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Erwin v. Colvin

United States District Court, Southern District of Indiana, Indianapolis Division

March 11, 2014

ROBERT L. ERWIN, Plaintiff,


Tanya Walton Pratt, Judge United States District Court

Plaintiff, Robert L. Erwin (“Mr. Erwin”), requests judicial review of the decision of the Commissioner of the Social Security Administration (“Commissioner”) denying his application for Supplemental Security Income (“SSI”). 42 U.S.C. §§ 405(g), 1383(c). Mr. Erwin’s Complaint alleges the Administrative Law Judge (“ALJ”) failed to accurately incorporate the medical expert’s opinion, posed an incomplete hypothetical to the vocational expert, and failed to discuss all of the vocational expert’s testimony. For the following reasons, the Court AFFIRMS the Commissioner’s decision and DENIES Mr. Erwin’s request for remand.


Mr. Erwin has been diagnosed with multiple physical and psychological conditions, which affect his daily life and limit his ability to work. However, a vocational expert testified that there would be work available for a hypothetical individual with Mr. Erwin’s limitations.

A. Procedural History

On July 15, 2011, Mr. Erwin filed an application for SSI under Title XVI of the Social Security Act, alleging a disability onset date of July 1, 2005. On October 13, 2011 and December 7, 2011, Mr. Erwin’s application was denied and denied upon reconsideration, respectively.

On October 3, 2012, a hearing was held before the ALJ, at which Mr. Erwin testified. Two medical experts, John A. Pella, MD, (“Dr. Pella”) board certified in internal medicine; and Larry Kravitz, PhD (“Dr. Kravitz”), a licensed clinical psychologist, testified by telephone conference call. Vocational expert, Constance Brown (“VE Brown”), testified in person.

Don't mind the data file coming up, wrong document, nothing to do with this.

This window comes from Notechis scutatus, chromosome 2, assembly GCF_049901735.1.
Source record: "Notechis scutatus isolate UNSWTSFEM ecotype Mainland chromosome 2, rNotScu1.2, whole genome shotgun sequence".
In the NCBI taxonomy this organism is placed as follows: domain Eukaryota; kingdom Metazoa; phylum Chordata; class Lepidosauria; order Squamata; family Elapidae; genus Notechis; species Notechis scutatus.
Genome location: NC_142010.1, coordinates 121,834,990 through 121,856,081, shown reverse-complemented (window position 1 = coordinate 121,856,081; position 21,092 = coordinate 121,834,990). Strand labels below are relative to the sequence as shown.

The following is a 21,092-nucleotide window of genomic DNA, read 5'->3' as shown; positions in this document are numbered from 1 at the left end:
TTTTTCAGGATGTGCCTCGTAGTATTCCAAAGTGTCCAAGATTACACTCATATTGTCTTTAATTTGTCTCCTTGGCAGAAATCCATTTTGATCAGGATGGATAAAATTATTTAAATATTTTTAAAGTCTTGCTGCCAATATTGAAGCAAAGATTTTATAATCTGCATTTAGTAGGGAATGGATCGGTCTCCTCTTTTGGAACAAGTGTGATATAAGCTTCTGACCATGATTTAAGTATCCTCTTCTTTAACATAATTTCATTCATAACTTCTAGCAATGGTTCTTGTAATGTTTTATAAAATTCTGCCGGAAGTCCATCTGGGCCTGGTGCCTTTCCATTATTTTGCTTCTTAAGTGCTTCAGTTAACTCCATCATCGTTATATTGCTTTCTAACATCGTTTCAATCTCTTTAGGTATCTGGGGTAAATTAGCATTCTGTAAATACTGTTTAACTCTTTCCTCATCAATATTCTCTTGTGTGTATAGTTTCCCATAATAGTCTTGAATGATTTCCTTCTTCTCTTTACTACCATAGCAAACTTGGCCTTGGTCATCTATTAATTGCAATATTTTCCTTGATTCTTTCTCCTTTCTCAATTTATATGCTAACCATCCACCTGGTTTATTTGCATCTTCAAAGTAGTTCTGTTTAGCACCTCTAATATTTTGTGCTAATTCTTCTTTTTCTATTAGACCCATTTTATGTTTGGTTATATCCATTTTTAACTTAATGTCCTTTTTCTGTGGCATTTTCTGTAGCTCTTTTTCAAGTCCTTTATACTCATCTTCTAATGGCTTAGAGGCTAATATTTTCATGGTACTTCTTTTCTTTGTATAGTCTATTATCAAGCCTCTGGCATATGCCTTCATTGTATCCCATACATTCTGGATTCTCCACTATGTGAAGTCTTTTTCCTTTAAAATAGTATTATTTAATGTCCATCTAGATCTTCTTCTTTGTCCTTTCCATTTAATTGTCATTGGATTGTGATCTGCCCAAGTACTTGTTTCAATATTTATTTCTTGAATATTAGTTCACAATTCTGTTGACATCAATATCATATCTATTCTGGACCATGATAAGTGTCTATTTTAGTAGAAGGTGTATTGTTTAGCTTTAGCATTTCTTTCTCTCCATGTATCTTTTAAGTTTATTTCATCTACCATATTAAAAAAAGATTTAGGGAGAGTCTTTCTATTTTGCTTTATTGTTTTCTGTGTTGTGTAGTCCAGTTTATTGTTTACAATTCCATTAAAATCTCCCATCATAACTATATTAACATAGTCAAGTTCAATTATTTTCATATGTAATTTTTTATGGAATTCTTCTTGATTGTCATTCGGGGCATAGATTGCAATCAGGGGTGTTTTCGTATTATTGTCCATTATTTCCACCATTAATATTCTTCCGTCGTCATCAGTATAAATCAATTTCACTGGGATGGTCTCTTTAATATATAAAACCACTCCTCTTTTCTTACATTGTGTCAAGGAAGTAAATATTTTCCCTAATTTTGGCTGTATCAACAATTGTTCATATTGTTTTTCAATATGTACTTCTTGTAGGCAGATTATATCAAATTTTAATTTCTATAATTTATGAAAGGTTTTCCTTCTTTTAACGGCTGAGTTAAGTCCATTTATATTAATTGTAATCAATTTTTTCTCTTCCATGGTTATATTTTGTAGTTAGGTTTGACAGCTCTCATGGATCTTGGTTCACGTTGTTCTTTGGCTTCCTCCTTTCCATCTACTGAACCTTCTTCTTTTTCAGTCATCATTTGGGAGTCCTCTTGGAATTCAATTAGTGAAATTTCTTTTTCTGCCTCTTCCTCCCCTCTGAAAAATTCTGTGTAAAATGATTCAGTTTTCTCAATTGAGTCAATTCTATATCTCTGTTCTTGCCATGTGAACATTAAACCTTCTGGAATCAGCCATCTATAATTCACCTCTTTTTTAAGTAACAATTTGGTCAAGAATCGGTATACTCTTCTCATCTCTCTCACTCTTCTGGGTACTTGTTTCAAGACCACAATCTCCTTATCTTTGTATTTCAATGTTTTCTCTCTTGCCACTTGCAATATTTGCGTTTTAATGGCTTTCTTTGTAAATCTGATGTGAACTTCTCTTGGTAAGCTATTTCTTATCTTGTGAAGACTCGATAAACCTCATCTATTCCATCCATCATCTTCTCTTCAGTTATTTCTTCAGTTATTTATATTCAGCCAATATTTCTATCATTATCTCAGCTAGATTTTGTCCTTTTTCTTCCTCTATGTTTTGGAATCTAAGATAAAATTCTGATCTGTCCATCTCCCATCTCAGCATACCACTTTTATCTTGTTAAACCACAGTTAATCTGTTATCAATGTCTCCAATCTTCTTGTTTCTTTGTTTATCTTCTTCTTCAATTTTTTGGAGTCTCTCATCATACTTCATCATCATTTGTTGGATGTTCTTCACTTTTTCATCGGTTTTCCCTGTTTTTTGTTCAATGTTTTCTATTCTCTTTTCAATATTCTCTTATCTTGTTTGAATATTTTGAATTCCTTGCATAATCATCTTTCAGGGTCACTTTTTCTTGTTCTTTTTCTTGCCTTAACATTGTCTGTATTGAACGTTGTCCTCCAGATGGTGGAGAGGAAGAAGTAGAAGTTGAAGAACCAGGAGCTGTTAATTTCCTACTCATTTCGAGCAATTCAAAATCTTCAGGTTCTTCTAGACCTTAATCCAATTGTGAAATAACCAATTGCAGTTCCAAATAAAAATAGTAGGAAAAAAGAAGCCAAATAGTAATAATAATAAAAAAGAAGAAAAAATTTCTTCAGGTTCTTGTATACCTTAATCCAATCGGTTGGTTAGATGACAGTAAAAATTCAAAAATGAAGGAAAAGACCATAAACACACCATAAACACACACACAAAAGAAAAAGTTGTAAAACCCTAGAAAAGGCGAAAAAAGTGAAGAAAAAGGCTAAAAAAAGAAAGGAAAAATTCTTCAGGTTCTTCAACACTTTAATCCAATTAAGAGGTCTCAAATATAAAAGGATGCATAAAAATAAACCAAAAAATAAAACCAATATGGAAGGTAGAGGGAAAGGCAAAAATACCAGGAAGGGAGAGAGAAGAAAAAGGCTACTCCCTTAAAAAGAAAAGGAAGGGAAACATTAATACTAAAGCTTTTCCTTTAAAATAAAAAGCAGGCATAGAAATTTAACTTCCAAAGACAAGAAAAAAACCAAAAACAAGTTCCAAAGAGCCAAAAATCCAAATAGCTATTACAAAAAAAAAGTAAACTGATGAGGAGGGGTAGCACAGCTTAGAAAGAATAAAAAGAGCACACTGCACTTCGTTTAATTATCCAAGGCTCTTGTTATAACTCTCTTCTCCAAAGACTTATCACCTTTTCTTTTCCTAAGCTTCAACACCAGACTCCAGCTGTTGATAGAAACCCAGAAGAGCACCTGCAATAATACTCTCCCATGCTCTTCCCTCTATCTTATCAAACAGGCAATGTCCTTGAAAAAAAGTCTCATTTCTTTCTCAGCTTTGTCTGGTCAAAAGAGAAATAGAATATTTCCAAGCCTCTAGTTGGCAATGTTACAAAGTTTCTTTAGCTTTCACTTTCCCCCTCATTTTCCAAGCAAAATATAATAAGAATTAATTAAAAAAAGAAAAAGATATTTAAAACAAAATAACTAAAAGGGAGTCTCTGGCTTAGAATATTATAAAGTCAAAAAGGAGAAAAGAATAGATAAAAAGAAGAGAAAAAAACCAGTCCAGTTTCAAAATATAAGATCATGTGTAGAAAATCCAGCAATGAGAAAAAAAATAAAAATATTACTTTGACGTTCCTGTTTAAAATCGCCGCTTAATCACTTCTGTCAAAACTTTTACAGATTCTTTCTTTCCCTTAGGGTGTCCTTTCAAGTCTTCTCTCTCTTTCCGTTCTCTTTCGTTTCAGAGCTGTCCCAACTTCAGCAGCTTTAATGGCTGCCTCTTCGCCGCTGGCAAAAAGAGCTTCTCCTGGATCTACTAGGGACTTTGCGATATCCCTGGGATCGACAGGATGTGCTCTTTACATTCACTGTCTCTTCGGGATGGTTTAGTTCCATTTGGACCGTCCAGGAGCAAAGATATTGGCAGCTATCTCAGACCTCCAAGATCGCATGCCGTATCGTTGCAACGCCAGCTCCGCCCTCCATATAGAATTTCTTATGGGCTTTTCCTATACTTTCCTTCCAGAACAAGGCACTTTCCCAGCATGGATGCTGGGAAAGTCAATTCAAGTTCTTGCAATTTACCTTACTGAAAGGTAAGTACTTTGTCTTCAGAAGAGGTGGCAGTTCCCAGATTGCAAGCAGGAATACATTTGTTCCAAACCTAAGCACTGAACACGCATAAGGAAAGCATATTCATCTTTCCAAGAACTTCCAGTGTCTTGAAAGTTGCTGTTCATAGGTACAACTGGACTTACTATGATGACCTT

On October 18, 2012, the ALJ denied Mr. Erwin’s claim, and on January 9, 2013, the Appeals Council denied his request for review.

B. Factual and Medical History

Mr. Erwin was forty-one (41) years old on the date his application was filed. In addition to mental impairments, he has a myriad of physical problems[1], including coronary artery disease, hypertension, chronic obstructive pulmonary disease, and obesity. He has limited education and previously worked as a construction worker, lube tech and assistant manager; however, he has not worked since 2005. His application for SSI is based on his July 11, 2011 application date. Mr. Erwin lives with his wife and spends most of his day watching television and napping.

Mr. Erwin demonstrated borderline intelligence. On December 28, 2010, he underwent a psychological examination that showed borderline to low average intellectual functioning. He was additionally diagnosed with alcohol dependence, adjustment disorder with depressed mood, a personality disorder, and borderline intellectual functioning.

Between April 2011 and May 2012, Mr. Erwin presented at the emergency room multiple times, and was seen by multiple doctors. At various times, he expressed ideas that he was very angry and might hurt someone; complained of increasing irritability, depression, anxiety, homicidal ideation, suicidal ideation, and alcohol abuse; and reported no interests and no friends. In one examination, Mr. Erwin was unable to complete a cognitive test, demonstrated limited insight and retarded motor activity, and presented a sad, irritable, and anxious mood.

During this time Mr. Erwin was diagnosed with a recurrent and severe major depressive disorder, an adjustment disorder with depressed mood, suicidal ideation, uncontrolled depression, an intermittent explosive disorder, alcohol abuse in remission, borderline intellectual functioning, an otherwise unspecified personality disorder with borderline traits, and agitation.

Doctors opined that Mr. Erwin had moderate limitations in his ability to interact appropriately with co-workers, understand and remember simple instructions, carry out simple instructions, make judgments on complex work-related decisions, and interact appropriately with the public. They further opined that Mr. Erwin had marked limitations in his ability to understand and remember complex instructions; carry out complex instructions; make judgments on complex work-related decisions; interact appropriately with the public, supervisors, and coworkers; and to respond appropriately to usual work situations and to changes in a routine work setting.